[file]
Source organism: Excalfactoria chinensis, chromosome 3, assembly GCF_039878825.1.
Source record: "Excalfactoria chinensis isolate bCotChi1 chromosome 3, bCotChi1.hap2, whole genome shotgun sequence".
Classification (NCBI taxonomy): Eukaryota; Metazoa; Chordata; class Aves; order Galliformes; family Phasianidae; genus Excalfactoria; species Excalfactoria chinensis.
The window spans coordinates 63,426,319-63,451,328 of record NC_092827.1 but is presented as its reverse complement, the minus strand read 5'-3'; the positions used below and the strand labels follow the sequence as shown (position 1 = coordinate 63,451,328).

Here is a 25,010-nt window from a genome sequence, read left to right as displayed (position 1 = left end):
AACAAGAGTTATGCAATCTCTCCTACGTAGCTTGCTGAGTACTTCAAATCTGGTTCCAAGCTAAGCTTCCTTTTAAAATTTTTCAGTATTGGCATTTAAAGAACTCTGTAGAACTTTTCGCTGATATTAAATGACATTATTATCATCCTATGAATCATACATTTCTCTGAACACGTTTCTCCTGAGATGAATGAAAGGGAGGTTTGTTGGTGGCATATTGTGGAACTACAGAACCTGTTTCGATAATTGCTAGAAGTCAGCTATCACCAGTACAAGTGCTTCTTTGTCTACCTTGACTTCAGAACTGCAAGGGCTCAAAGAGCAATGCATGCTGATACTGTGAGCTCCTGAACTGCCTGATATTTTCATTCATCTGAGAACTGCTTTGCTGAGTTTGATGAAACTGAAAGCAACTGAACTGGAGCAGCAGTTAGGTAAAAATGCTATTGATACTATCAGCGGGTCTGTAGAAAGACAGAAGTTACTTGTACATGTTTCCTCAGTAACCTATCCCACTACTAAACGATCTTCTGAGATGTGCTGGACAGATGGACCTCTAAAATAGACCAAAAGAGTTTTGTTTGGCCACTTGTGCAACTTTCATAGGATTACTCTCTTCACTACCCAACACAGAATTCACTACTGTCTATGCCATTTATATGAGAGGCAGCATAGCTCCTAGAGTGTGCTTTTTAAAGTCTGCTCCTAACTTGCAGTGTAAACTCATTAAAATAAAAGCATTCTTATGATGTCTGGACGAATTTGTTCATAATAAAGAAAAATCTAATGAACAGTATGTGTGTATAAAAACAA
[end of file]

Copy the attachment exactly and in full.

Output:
Source organism: Excalfactoria chinensis, chromosome 3, assembly GCF_039878825.1.
Source record: "Excalfactoria chinensis isolate bCotChi1 chromosome 3, bCotChi1.hap2, whole genome shotgun sequence".
Classification (NCBI taxonomy): Eukaryota; Metazoa; Chordata; class Aves; order Galliformes; family Phasianidae; genus Excalfactoria; species Excalfactoria chinensis.
The window spans coordinates 63,426,319-63,451,328 of record NC_092827.1 but is presented as its reverse complement, the minus strand read 5'-3'; the positions used below and the strand labels follow the sequence as shown (position 1 = coordinate 63,451,328).

Here is a 25,010-nt window from a genome sequence, read left to right as displayed (position 1 = left end):
AACAAGAGTTATGCAATCTCTCCTACGTAGCTTGCTGAGTACTTCAAATCTGGTTCCAAGCTAAGCTTCCTTTTAAAATTTTTCAGTATTGGCATTTAAAGAACTCTGTAGAACTTTTCGCTGATATTAAATGACATTATTATCATCCTATGAATCATACATTTCTCTGAACACGTTTCTCCTGAGATGAATGAAAGGGAGGTTTGTTGGTGGCATATTGTGGAACTACAGAACCTGTTTCGATAATTGCTAGAAGTCAGCTATCACCAGTACAAGTGCTTCTTTGTCTACCTTGACTTCAGAACTGCAAGGGCTCAAAGAGCAATGCATGCTGATACTGTGAGCTCCTGAACTGCCTGATATTTTCATTCATCTGAGAACTGCTTTGCTGAGTTTGATGAAACTGAAAGCAACTGAACTGGAGCAGCAGTTAGGTAAAAATGCTATTGATACTATCAGCGGGTCTGTAGAAAGACAGAAGTTACTTGTACATGTTTCCTCAGTAACCTATCCCACTACTAAACGATCTTCTGAGATGTGCTGGACAGATGGACCTCTAAAATAGACCAAAAGAGTTTTGTTTGGCCACTTGTGCAACTTTCATAGGATTACTCTCTTCACTACCCAACACAGAATTCACTACTGTCTATGCCATTTATATGAGAGGCAGCATAGCTCCTAGAGTGTGCTTTTTAAAGTCTGCTCCTAACTTGCAGTGTAAACTCATTAAAATAAAAGCATTCTTATGATGTCTGGACGAATTTGTTCATAATAAAGAAAAATCTAATGAACAGTATGTGTGTATAAAAACAA